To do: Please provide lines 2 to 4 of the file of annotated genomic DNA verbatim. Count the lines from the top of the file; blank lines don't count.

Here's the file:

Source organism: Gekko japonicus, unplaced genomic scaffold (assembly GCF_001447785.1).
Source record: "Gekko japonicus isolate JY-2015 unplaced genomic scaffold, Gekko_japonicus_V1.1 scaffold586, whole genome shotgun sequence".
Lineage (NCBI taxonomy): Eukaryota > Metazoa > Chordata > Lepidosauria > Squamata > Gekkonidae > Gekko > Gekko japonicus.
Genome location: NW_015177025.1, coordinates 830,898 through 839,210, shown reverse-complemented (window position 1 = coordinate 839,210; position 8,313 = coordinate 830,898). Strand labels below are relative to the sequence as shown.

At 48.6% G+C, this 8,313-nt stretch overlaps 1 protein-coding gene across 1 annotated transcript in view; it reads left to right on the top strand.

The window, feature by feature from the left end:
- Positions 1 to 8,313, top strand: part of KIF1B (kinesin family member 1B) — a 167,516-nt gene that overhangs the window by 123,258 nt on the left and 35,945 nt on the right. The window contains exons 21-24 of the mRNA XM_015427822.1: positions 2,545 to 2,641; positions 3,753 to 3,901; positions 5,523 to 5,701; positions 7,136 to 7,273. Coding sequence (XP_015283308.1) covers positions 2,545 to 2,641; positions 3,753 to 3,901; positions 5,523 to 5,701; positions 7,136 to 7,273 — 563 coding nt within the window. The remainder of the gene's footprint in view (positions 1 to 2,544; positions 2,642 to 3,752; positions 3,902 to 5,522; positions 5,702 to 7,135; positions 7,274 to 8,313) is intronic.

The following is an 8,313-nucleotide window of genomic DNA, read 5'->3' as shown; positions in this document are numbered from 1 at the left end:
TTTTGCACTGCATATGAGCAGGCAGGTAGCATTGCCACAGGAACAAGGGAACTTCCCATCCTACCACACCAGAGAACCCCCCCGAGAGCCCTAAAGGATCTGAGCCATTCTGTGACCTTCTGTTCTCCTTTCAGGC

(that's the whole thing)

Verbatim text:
Source record: "Gekko japonicus isolate JY-2015 unplaced genomic scaffold, Gekko_japonicus_V1.1 scaffold586, whole genome shotgun sequence".
Lineage (NCBI taxonomy): Eukaryota > Metazoa > Chordata > Lepidosauria > Squamata > Gekkonidae > Gekko > Gekko japonicus.
Genome location: NW_015177025.1, coordinates 830,898 through 839,210, shown reverse-complemented (window position 1 = coordinate 839,210; position 8,313 = coordinate 830,898). Strand labels below are relative to the sequence as shown.